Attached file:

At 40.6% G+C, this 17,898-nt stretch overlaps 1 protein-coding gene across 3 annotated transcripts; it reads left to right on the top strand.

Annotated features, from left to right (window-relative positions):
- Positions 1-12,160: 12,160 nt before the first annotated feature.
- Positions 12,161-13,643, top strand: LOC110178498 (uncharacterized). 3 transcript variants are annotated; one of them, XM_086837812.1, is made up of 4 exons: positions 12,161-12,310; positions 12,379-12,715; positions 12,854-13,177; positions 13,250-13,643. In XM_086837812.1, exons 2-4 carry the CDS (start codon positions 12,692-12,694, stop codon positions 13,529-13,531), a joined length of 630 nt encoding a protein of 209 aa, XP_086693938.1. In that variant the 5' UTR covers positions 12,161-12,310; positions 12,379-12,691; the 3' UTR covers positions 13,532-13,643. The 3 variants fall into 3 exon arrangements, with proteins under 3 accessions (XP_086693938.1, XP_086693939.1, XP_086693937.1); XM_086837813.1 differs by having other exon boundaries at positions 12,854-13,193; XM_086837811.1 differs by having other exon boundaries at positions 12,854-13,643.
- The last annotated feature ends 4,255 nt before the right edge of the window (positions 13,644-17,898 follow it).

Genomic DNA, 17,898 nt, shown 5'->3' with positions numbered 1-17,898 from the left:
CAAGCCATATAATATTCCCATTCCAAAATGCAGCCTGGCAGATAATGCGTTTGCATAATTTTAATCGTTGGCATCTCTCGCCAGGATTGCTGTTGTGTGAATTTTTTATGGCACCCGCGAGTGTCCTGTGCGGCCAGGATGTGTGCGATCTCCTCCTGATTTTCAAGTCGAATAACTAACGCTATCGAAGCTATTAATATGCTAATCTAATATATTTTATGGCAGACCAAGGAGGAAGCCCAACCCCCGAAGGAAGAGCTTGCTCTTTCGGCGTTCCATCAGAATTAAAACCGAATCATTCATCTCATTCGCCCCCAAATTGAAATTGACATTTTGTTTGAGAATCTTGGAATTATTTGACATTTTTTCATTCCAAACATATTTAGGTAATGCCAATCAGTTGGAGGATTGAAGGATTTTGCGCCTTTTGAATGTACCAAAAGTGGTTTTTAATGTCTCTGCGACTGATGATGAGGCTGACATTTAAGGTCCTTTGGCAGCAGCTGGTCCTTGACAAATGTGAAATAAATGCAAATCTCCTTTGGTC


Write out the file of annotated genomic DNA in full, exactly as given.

At 40.6% G+C, this 17,898-nt stretch overlaps 1 protein-coding gene across 3 annotated transcripts; it reads left to right on the top strand.

Annotated features, from left to right (window-relative positions):
- Positions 1-12,160: 12,160 nt before the first annotated feature.
- Positions 12,161-13,643, top strand: LOC110178498 (uncharacterized). 3 transcript variants are annotated; one of them, XM_086837812.1, is made up of 4 exons: positions 12,161-12,310; positions 12,379-12,715; positions 12,854-13,177; positions 13,250-13,643. In XM_086837812.1, exons 2-4 carry the CDS (start codon positions 12,692-12,694, stop codon positions 13,529-13,531), a joined length of 630 nt encoding a protein of 209 aa, XP_086693938.1. In that variant the 5' UTR covers positions 12,161-12,310; positions 12,379-12,691; the 3' UTR covers positions 13,532-13,643. The 3 variants fall into 3 exon arrangements, with proteins under 3 accessions (XP_086693938.1, XP_086693939.1, XP_086693937.1); XM_086837813.1 differs by having other exon boundaries at positions 12,854-13,193; XM_086837811.1 differs by having other exon boundaries at positions 12,854-13,643.
- The last annotated feature ends 4,255 nt before the right edge of the window (positions 13,644-17,898 follow it).

Genomic DNA, 17,898 nt, shown 5'->3' with positions numbered 1-17,898 from the left:
CAAGCCATATAATATTCCCATTCCAAAATGCAGCCTGGCAGATAATGCGTTTGCATAATTTTAATCGTTGGCATCTCTCGCCAGGATTGCTGTTGTGTGAATTTTTTATGGCACCCGCGAGTGTCCTGTGCGGCCAGGATGTGTGCGATCTCCTCCTGATTTTCAAGTCGAATAACTAACGCTATCGAAGCTATTAATATGCTAATCTAATATATTTTATGGCAGACCAAGGAGGAAGCCCAACCCCCGAAGGAAGAGCTTGCTCTTTCGGCGTTCCATCAGAATTAAAACCGAATCATTCATCTCATTCGCCCCCAAATTGAAATTGACATTTTGTTTGAGAATCTTGGAATTATTTGACATTTTTTCATTCCAAACATATTTAGGTAATGCCAATCAGTTGGAGGATTGAAGGATTTTGCGCCTTTTGAATGTACCAAAAGTGGTTTTTAATGTCTCTGCGACTGATGATGAGGCTGACATTTAAGGTCCTTTGGCAGCAGCTGGTCCTTGACAAATGTGAAATAAATGCAAATCTCCTTTGGTC